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Grow Your Own Hyper-Local Garlic

 

Growing your own garlic for that special Italian meal is simple and rewarding. Do not try to grow garlic from the grocery store. Many stores treat the garlic with a sprout inhibitor. This prevents the garlic from going through the natural growing process. The best source for the garlic bulb is a seed company or catalogue.

Before ordering the garlic a little background information will be helpful. Garlic belongs to the genus allium, which includes 400 different varieties of onions and leeks. The most common garlic eaten is allium sativum, which is divided into two sub-varieties. These sub-varieties include softneck and hardneck garlic. Softneck is what is commonly found in the grocery store and is covered in a white paper like skin. This sub-variety is further divided into silverskin and artichoke. Silverskin garlic has small cloves that are covered in a white paper like skin. Artichoke garlic has larger cloves that are covered with a coarse skin with purple blotches.

Hardneck garlic produces a flower stalk or scape that coils on the top and produces bubils on the end of this flower stalk. This type of garlic is divided into three different types and includes rocambole, porcelain, and purple stripe.

Garlic can be planted either in the early spring or late fall to early winter. If the garlic is planted in the fall or early winter, then a mulch of straw will have to be laid down to protect the cloves from the cold.

Regardless of when the garlic cloves are planted the garden area has to be prepared. Loosen the soil with a garden fork and mix in a combination of aged animal manure, compost, and leaf mold. Smooth the surface of the soil and make shallow furrows that are 2 inches deep and 6 inches apart. Break the bulb into cloves and separate the largest cloves from the smaller ones. The larger bulbs will be planted while the smaller ones will be used in the kitchen.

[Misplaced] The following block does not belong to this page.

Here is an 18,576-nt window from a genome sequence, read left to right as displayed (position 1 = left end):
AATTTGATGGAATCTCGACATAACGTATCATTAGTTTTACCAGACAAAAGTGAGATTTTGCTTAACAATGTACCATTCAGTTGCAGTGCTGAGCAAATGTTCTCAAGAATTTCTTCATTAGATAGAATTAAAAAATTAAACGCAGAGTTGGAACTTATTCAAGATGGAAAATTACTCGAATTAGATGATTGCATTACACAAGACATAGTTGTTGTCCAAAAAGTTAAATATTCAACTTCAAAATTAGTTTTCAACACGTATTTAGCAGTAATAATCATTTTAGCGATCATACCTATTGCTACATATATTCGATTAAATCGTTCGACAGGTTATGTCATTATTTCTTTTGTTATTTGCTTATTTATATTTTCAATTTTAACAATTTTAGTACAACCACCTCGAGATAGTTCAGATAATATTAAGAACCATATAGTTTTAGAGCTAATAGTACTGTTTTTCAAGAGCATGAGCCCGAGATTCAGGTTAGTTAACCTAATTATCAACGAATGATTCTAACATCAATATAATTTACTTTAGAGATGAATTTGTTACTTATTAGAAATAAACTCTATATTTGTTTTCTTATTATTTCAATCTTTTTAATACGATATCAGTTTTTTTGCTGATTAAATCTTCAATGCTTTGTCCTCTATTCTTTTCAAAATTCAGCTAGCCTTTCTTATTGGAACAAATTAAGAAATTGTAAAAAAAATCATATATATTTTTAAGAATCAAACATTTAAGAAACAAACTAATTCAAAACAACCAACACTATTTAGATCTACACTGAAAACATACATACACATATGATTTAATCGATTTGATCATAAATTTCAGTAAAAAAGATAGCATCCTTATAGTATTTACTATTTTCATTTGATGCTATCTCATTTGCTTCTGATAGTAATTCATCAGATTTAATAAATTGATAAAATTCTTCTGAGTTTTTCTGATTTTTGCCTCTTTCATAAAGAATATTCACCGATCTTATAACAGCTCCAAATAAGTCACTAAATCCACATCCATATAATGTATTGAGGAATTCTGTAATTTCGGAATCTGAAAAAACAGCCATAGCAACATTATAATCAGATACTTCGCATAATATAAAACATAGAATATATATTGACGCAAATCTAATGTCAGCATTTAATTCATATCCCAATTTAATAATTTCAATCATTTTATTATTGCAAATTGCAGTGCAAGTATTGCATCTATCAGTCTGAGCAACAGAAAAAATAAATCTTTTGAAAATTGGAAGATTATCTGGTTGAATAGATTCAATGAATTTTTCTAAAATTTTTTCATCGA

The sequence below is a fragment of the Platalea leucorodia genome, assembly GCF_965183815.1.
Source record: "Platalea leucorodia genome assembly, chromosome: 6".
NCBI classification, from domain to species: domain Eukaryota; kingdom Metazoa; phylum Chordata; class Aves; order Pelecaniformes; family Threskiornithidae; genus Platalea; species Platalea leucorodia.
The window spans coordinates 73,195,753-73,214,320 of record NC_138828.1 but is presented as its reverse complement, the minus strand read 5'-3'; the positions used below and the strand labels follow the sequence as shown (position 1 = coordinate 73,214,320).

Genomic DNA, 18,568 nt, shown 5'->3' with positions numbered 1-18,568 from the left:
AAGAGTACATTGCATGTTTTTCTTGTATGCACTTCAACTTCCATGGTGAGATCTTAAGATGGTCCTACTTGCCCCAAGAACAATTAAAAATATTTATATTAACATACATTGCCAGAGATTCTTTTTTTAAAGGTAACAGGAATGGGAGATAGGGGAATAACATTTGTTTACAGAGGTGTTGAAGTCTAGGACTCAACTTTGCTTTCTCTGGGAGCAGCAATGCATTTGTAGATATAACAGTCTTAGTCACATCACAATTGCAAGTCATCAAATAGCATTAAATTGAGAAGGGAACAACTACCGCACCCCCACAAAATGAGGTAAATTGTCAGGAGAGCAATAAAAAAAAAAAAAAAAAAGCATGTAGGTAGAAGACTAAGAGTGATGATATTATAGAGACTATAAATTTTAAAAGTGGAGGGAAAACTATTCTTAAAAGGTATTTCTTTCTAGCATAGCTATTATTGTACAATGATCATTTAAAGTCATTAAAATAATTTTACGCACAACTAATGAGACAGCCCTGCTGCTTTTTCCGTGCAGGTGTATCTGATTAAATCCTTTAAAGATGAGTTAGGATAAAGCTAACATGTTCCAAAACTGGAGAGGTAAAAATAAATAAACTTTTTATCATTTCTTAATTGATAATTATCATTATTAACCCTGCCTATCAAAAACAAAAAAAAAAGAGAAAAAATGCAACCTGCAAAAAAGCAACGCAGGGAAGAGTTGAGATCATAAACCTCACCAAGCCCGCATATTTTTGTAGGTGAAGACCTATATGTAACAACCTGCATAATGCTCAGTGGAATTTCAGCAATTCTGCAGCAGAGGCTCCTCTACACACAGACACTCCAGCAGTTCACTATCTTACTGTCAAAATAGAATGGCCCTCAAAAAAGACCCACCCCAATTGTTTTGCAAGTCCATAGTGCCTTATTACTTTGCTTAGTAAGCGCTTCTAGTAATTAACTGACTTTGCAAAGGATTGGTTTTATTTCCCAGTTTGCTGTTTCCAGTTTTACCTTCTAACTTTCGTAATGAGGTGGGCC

Place in the garlic in the furrow with the pointy side up and 4 inches apart. Once all the garlic is planted, spread soil over the garlic making sure to completely cover it. If planting more than one kind of garlic, make sure to label the rows.

Fertilize the garlic in mid-spring with a fish and kelp emulsion fertilizer. One month later fertilize again. From early spring to the latter part of June monitor the soil moisture. If the soil is dry one inch down then the garlic will need to be watered.

Stop watering toward the end of June and begin harvesting when five or six leaves have appeared. To remove the bulbs, simply run a garden fork under the bulbs and lift up. Pull the fresh garlic from the ground and shake the excess soil off. Once all garlic is harvested, move to a location that is protected from the sun and rain. If more than one variety of garlic is grown, make sure to keep the different types of garlic separate.

Garlic right out of the ground can be eaten but if it is going to be kept, it has to be cured. A stylish way of curing garlic is making a garlic braid.

To make a garlic braid, start out with twelve bulbs of garlic that still have the leaves attached. Clean the bulbs by removing any remaining soil and trim the roots. Lay out three of the garlic bulbs and tie together with twine. Begin to braid the leaves like hair while incorporating the twine with one of the bulbs. Add one bulb at a time to the braiding process until all the bulbs are used. Once the braiding is complete, make a loop with the twine and hang to dry in a location away from sunlight.

When garlic is needed, simply cut a bulb off the braid and use.

Garlic is a simple herb to start with if you are new to herbal gardening. There does exist one problem when it comes to garlic and that is once you taste hyper-local garlic you will never want the bulbs from the grocery store again.

 


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